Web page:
I guess one more offhand comment the chitchat monster compels me to tell is that even though I haven't got a product to market the efforts I've done has always gotten me a job / client when I need one. These days I just have to pull out my phone and say, ever see that before?

I firmly believe generalization to this extent is counter productive. I can see the potential of Entity Systems, I just haven't seen a use case, only people describing them as the ultimate answer to customizable Entities, while hardly any game ever created requires, or benefits from this complete lack of restrictions.

As I mentioned generalization to this extent is counter productive until it isn't.. There is wider applicability of CA beyond ES use cases. In my case I had a large Java 5 codebase I immediately started porting to Android when the G1 hit my hands and rather quickly it became obvious the traditional OOP mechanisms that were marginally tenable at the time on the desktop with just a couple of variations between OSes simply did not map well onto supporting the larger Android ecosystem especially with how things proceeded and the aspect of integrating with the Android runtime.

The biggest problem with current available Java ES implementations is that they were created in the blind without an existing large scale game or codebase to test against for performance or actual flexibility. It would be much better if a high performance game rendering a lot of entities was created first then work backward to a more flexible structure while maintaining performance.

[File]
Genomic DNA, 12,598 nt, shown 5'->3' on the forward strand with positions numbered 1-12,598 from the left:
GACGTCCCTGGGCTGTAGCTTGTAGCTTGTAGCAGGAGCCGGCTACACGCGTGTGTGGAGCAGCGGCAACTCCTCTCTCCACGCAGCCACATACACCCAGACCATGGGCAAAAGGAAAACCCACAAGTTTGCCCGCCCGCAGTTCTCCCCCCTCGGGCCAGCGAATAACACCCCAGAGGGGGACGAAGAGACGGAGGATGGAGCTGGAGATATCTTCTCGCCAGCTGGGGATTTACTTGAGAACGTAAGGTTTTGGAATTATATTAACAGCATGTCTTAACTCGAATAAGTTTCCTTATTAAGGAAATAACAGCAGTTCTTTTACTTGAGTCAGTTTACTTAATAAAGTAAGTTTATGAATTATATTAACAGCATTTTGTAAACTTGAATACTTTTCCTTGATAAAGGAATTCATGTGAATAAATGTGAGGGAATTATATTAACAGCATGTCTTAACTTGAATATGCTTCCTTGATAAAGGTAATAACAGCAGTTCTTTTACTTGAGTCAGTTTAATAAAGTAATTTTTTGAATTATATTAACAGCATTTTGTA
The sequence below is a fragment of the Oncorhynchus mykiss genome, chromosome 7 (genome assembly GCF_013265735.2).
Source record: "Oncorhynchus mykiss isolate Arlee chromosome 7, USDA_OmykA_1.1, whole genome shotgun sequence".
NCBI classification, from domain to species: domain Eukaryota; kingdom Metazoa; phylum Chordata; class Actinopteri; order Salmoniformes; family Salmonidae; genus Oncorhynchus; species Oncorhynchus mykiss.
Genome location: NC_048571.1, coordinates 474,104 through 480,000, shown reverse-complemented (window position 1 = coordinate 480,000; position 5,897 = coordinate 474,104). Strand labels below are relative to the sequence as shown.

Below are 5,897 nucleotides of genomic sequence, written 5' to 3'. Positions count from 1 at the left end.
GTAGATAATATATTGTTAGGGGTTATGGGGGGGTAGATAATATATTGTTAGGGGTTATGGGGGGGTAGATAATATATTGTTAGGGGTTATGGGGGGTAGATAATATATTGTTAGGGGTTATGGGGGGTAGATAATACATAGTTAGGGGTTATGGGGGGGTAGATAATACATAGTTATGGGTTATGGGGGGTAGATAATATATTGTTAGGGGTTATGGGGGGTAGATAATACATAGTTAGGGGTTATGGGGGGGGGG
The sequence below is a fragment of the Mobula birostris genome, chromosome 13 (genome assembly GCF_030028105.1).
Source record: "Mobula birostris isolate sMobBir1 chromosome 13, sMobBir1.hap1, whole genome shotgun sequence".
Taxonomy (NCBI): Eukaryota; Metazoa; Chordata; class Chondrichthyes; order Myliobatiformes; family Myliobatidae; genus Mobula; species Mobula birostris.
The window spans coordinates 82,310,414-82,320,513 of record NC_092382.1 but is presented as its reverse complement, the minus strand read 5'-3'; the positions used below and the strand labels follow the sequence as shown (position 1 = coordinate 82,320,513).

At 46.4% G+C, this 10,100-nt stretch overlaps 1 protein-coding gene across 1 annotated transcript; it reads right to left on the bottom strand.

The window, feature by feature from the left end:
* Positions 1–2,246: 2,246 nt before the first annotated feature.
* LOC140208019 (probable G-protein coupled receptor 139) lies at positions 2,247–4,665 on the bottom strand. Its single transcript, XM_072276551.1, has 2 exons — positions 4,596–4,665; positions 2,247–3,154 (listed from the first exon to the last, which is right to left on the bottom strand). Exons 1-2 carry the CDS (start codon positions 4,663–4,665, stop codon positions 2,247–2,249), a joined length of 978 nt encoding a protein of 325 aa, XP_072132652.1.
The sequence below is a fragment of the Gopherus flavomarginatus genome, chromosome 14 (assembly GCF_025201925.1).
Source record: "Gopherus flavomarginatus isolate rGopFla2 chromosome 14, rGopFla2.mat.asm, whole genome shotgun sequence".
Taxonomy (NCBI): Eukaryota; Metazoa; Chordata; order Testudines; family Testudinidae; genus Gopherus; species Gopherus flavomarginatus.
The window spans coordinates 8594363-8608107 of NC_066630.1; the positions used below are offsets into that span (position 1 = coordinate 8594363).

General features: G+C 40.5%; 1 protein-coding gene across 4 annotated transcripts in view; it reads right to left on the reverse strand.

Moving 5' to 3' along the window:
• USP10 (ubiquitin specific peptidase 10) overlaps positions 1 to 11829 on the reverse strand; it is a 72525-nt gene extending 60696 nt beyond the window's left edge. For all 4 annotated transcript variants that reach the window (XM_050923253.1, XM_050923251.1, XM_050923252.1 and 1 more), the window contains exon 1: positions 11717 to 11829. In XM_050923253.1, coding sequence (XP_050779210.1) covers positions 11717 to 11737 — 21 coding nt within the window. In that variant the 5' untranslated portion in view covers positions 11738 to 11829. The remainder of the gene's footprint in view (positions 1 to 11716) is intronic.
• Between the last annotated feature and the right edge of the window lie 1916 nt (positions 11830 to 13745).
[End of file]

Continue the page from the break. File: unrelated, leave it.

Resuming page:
My CA efforts benefited greatly from having a large codebase to refine how it all fit together including performance concerns which were important to take into consideration given Android.

I totally get it that I need to release the framework or provide a knock out app to prove the case... Almost there...  Though I'd like to defer as much as possible the chitchat monster on what I'm doing and move the discussion forward regarding CA / ES in general. I hope to participate with the larger community in a less anecdotal manner "soonish".. ;P

In return we get significant code overhead, memory overhead and performance overhead, to achieve this pinnacle that nobody really gets that excited about, while actually developing a game. People fall in love with the potential of clean code, but so far every game ever developed is a tangled mess, regardless of the framework it was built on.